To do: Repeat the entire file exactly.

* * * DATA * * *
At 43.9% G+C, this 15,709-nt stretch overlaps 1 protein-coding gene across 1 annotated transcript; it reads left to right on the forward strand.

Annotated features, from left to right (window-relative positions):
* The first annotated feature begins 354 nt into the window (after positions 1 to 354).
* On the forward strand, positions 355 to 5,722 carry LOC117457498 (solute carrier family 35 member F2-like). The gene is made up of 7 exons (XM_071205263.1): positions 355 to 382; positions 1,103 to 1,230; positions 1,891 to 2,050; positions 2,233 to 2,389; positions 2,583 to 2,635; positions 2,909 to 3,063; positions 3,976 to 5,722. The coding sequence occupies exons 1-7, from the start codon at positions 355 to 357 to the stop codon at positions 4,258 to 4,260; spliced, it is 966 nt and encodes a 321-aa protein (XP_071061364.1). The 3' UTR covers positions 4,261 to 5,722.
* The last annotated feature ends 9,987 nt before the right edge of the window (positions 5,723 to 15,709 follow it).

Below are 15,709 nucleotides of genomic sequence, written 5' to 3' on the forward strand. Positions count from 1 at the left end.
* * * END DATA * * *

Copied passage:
At 43.9% G+C, this 15,709-nt stretch overlaps 1 protein-coding gene across 1 annotated transcript; it reads left to right on the forward strand.

Annotated features, from left to right (window-relative positions):
* The first annotated feature begins 354 nt into the window (after positions 1 to 354).
* On the forward strand, positions 355 to 5,722 carry LOC117457498 (solute carrier family 35 member F2-like). The gene is made up of 7 exons (XM_071205263.1): positions 355 to 382; positions 1,103 to 1,230; positions 1,891 to 2,050; positions 2,233 to 2,389; positions 2,583 to 2,635; positions 2,909 to 3,063; positions 3,976 to 5,722. The coding sequence occupies exons 1-7, from the start codon at positions 355 to 357 to the stop codon at positions 4,258 to 4,260; spliced, it is 966 nt and encodes a 321-aa protein (XP_071061364.1). The 3' UTR covers positions 4,261 to 5,722.
* The last annotated feature ends 9,987 nt before the right edge of the window (positions 5,723 to 15,709 follow it).

Below are 15,709 nucleotides of genomic sequence, written 5' to 3' on the forward strand. Positions count from 1 at the left end.